Training and rehabilitation: The continuing growth of Virtual Reality in security - Agenfor International

Training and rehabilitation: The continuing growth of Virtual Reality in security


Virtual Reality (VR) has started to play an increasingly important role in various areas of human life. In the field of security, health, education, but also as a diagnostic, therapeutic and rehabilitation tool (Radianti et al, 2020: 2). In Europe in particular, investment in the field of VR and Augmented Reality (AR) has increased from 672 million euros in 2015 to an impressive 14,770 million euros in 2020 (Bezegová, 2017:14). The main areas of application in Europe are entertainment and games, simulation and training for professional and industry use, healthcare, real estate and architecture. The European VR and AR research scene is concentrated in France (especially Paris and Laval), in the United Kingdom (University of London and the University of Manchester) and in Germany (Berlin and Munich). Spain (Barcelona), Sweden (Stockholm), Austria, Italy and Greece are also engaged in virtual research (Bazegovà, 2017: 25).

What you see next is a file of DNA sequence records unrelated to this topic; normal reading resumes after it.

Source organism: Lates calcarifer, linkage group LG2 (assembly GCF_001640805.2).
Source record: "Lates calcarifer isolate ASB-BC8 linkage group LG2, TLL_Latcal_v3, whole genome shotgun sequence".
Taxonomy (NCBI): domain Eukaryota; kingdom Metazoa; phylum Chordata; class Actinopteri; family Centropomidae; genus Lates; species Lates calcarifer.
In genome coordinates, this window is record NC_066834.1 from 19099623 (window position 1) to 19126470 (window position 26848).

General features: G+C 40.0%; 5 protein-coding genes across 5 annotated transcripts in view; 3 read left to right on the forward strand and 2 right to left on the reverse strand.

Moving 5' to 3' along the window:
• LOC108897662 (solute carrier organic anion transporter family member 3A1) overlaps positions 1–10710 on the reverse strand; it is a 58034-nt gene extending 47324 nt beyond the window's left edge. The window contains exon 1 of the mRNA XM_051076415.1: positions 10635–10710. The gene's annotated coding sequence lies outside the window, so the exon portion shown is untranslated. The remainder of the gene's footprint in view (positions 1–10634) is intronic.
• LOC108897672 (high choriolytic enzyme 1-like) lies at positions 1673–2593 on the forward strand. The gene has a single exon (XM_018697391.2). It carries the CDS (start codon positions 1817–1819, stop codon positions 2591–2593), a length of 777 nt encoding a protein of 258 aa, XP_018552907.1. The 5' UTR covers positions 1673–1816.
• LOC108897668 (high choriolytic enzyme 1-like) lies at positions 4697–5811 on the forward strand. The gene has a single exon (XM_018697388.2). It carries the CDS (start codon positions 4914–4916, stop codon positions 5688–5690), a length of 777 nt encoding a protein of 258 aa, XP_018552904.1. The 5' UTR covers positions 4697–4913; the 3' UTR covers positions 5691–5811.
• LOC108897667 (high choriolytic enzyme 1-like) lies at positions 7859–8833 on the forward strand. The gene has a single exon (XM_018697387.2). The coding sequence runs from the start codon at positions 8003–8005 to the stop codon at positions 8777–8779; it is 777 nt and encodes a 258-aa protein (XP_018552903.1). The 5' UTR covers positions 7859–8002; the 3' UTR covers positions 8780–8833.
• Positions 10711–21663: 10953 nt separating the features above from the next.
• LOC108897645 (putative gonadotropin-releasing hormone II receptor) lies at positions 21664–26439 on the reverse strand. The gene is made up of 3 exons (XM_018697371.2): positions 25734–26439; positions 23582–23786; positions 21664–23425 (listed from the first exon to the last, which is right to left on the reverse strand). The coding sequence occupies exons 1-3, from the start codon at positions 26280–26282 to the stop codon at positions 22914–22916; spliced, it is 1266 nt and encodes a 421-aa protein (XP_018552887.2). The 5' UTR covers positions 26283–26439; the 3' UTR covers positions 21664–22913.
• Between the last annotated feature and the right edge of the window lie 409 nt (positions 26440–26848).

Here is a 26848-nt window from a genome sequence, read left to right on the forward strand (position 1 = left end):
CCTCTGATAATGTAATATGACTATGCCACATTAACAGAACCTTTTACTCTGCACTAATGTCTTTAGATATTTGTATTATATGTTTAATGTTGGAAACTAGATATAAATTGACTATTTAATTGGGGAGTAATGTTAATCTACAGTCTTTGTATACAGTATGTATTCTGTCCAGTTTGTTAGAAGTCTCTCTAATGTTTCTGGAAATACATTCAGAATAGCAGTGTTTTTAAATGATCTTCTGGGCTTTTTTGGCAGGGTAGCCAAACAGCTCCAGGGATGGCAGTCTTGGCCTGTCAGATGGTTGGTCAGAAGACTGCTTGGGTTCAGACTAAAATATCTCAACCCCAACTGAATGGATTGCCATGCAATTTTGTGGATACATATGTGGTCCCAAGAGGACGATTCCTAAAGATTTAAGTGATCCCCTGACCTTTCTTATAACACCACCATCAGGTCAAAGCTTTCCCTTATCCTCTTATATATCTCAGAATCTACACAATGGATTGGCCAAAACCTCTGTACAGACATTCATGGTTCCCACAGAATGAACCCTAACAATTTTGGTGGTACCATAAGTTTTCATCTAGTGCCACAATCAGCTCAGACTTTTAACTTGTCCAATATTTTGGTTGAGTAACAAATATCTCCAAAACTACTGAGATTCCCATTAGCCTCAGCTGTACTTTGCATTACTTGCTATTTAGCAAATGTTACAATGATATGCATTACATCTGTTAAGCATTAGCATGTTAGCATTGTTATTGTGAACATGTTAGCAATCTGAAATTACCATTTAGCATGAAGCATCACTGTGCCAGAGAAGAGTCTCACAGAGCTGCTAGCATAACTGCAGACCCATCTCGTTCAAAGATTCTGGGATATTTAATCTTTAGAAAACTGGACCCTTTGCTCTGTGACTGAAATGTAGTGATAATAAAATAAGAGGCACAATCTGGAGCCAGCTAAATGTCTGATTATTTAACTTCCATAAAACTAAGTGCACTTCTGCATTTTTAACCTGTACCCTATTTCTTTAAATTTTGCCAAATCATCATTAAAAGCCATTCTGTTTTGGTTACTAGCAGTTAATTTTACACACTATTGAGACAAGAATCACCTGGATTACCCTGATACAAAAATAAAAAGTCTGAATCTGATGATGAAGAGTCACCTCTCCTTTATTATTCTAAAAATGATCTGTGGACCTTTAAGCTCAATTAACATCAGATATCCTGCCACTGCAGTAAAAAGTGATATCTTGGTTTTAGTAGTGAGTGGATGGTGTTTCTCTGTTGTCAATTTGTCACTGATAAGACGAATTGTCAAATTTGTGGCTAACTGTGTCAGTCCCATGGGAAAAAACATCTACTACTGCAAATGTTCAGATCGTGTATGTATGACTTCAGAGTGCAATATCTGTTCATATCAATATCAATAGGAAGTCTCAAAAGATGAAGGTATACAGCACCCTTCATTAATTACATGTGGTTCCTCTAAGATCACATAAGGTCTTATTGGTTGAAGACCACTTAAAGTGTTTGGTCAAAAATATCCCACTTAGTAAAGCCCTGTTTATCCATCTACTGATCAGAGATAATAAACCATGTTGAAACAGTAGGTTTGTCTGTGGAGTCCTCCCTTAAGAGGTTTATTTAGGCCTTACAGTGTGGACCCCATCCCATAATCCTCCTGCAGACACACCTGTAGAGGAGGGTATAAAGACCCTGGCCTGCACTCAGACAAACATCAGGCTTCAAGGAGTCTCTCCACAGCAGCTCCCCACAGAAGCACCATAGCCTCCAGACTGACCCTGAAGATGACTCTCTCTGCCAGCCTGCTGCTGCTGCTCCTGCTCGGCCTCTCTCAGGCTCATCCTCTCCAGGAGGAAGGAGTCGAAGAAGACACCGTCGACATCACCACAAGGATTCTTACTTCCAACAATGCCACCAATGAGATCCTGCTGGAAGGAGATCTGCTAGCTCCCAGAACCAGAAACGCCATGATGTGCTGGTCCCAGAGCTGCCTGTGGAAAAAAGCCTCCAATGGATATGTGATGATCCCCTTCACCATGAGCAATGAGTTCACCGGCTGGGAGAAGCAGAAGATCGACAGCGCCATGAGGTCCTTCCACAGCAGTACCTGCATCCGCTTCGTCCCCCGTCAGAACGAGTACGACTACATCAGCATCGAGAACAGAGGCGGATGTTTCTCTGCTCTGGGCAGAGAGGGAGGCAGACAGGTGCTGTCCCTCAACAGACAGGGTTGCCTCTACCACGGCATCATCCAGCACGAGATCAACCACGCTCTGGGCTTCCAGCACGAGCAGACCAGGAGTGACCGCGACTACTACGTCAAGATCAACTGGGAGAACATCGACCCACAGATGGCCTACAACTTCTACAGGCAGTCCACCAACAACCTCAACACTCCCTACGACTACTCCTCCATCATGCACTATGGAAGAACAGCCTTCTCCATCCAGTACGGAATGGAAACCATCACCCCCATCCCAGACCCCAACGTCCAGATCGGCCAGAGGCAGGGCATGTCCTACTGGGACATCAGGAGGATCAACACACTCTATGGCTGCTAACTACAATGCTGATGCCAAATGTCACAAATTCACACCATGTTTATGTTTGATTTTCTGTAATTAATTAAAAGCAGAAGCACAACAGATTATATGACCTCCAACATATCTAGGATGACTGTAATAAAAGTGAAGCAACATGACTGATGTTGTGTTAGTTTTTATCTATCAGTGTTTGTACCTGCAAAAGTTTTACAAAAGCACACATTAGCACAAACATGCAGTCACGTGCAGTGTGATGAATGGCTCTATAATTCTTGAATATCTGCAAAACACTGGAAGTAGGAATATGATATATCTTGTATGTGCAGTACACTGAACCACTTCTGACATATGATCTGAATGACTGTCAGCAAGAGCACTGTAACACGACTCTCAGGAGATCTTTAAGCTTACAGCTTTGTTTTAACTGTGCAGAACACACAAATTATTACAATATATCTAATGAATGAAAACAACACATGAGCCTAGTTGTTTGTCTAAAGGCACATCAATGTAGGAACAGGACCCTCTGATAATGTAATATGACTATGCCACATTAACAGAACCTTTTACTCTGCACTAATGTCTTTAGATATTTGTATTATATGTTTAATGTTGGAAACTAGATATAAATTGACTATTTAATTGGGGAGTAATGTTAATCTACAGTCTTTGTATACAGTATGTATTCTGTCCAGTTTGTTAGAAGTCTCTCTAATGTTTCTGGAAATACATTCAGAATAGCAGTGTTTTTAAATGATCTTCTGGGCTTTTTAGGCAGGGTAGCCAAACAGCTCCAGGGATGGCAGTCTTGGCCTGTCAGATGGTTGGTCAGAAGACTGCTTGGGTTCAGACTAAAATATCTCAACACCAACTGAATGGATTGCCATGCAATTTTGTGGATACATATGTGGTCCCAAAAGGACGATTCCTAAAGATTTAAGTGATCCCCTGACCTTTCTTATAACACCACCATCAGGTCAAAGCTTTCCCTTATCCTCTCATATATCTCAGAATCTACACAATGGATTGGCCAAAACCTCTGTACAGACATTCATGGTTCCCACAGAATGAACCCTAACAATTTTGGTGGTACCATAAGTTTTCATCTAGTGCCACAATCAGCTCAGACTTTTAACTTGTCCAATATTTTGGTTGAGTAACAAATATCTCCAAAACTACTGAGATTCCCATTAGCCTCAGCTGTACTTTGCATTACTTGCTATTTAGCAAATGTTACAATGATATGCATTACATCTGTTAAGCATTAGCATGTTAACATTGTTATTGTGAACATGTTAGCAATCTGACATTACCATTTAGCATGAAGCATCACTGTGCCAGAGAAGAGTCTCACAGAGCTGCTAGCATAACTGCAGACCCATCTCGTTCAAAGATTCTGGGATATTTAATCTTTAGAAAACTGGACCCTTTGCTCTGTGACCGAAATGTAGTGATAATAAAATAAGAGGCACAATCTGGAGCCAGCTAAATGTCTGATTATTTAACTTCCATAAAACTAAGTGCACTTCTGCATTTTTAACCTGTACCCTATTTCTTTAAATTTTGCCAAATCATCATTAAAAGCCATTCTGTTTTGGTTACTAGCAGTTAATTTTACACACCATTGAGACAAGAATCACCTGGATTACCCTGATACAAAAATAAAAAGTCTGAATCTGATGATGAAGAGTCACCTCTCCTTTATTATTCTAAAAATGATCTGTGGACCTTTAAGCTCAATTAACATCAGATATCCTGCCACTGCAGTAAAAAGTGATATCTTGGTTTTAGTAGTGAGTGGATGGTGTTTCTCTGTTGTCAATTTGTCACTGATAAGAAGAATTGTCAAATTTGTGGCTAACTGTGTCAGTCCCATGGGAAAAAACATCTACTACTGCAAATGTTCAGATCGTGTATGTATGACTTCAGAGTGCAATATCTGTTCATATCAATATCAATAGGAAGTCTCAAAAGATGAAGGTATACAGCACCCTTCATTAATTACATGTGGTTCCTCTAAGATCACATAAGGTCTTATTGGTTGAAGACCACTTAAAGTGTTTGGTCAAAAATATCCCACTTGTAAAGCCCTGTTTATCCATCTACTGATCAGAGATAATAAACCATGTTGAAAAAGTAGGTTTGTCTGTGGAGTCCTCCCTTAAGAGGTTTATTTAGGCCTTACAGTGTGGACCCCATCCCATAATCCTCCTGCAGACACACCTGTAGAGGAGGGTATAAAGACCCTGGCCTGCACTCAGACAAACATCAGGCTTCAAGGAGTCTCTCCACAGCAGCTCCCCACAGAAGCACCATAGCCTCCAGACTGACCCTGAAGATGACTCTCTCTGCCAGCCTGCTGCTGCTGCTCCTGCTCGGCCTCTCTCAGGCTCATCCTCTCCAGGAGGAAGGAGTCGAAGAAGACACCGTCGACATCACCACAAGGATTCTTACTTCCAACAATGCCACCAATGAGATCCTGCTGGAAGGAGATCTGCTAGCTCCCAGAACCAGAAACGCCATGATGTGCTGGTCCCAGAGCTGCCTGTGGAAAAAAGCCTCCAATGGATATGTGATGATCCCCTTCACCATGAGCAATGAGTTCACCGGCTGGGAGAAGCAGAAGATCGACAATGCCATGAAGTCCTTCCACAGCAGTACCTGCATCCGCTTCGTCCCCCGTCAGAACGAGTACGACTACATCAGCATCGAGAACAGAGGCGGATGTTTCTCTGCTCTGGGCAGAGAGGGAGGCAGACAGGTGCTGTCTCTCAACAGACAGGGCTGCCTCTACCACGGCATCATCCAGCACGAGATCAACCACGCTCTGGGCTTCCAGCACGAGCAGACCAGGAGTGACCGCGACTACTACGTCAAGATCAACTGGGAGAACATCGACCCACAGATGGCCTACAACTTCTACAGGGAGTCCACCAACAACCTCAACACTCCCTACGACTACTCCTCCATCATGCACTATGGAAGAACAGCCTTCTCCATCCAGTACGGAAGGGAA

In this article, the benefits of Virtual Reality in the security sector will be examined, specifically exploring its use and potential in training and rehabilitation through the analysis of two case studies: The VR training prototype developed by the private enterprise REX TE.CH S.A. in collaboration with Agenfor International and the pilot on prison rehabilitation called “Smart Prison Project” implemented by the Criminal Sanctions Agency.

The Benefits of Blended Virtual Reality for Security and Justice Trainings: the experience of Magic Owl

With regard to training, Agenfor International and REXTECH S.A. recently developed a VR prototype to train Law Enforcement Agencies (LEAs) in radicalisation prevention and digital forensics in prison, through the creation of scenarios in virtual environments to enable the strengthening of counter-terrorism agents’ and prison staff’s capacity in both decision-making and emotional skills. The training course is divided into three modules: one on radicalisation in prison, one on data collection, and one on digital forensics. In practice, participants are teleported into a virtual prison and are asked to move through various prison environments, engaging in interactives games to gain knowledge on the signs and pathways of radicalisation, as well as understanding of the procedures of data collection and forensics extractions (Bianchi, 2020).